It’s guaranteed to one day be a reality, perhaps not with pure VR tech, but with a dual Virtual/Augmented Reality system where you can switch it off and still see through the glasses to the outside world. That is definitely going to be happening.

        • What, we aren’t halfway there already? Go ride some public transport during rush hour and check how many are plugged in to their headphones. Bonus points for how many are eye-locked staring down at their smart-phone.

          That said…
          I’m pretty confident that if you did your research you’d find hundred-year-old writing bemoaning the social/emotional distance and compartmentalization of the salaryman shutting off contact with his fellow man in order to read his paper on the steam train commute.

          • Sir Roger L’Estrange (1616-1704) was a writer of some repute in his day, and one of the first persons to publish a newspaper. He began with “The Public Intelligencer” (1663), stating in his first editorial that he disapproved of newspapers. “I think it makes the multitude too familiar with the actions and counsels of their superiors, too pragmatical and censorious, and gives them a kind of colorable right and license to be meddling with the government.” Still he is willing to do what he can “to redeem the vulgar from their mistakes and illusions.” In 1666 he established the “London Gazette,” which still exists.
            From The History of English Literature, p.154.

        • why do we need to go on the train.
          i have a virtual world on my head, i dont need to travel anymore

    • Morpheus has only been announced to work with PS4, I believe? I really don’t think that PS4 owners are the mainstream – even if a PS4 is cheaper than a high-end desktop.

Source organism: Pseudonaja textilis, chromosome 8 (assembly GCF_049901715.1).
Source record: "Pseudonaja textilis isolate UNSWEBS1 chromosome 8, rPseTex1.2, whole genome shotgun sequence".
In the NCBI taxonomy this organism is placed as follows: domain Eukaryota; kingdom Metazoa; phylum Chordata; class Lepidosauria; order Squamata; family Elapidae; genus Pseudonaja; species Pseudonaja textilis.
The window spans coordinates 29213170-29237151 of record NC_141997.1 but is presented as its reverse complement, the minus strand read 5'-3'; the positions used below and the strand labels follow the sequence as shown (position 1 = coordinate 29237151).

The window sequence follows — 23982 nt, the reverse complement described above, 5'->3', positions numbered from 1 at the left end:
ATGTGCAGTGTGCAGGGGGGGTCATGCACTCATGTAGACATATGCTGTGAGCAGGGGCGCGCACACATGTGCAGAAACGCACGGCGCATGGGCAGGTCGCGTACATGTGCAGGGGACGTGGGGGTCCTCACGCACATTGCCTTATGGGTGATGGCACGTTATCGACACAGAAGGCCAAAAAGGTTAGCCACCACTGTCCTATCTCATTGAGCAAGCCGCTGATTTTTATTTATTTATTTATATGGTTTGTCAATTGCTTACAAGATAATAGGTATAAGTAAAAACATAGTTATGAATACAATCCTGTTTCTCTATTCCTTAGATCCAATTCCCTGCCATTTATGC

• Sony also wants the device to only work on Ps4. Key difference in whether the tech will change the world, or be something for people who can only afford multiple hardware devices.

    • I’m sorry, but you’re wrong (on basically everything you said). If only one of them can gain mass traction, it’s this, not the Sony one.

      How are ps4 owners the mainstream? How can it possibly reach a wider audience than everybody who owns a computer? Why can’t Facebook, a social platform, bring more useful features to the device?

      I think you’ve kind of lost sight of how the world engages with and perceives technology.

  • I wish I could high five this article. Really well put, refreshing to see someone cut through the cries of the world ending to see the positive.

  • I think that the exposure, in sheer numbers, for OR is great, its quite possibly the greatest thing that could have happened for them

    On the other hand

    I think that the exposure, based off the FB audience who are traditionally attention span challenged, may be a very, very big mistake. Once OR is no longer “flavor of the month” in the FB crowd, it will be dust binned and all their dreams of “changing the world” will be looking for a new job to change “their” world

    If I appear instantly negative, it is due to FBs reputation
    Much like when EA announced an on-line only Sim CIty
    If people are instantly negative on some things, it is usually anchored in perception of past performance and reputation, and is usually well deserved

    • I think that the exposure, based off the FB audience who are traditionally attention span challenged, may be a very, very big mistake. Once OR is no longer “flavor of the month” in the FB crowd, it will be dust binned and all their dreams of “changing the world” will be looking for a new job to change “their” worldThat whole “Oh yeah, I DO own a wii, I’d forgotten that” kind of customer?

    • the FB audience

      Which is 1.2 billion people. Generalising them as one audience is a poor read.

      • This entire article and thread is based off generalizations
        And when talking to a number of that size, generalizing them based off personal experience is quite an acceptable practice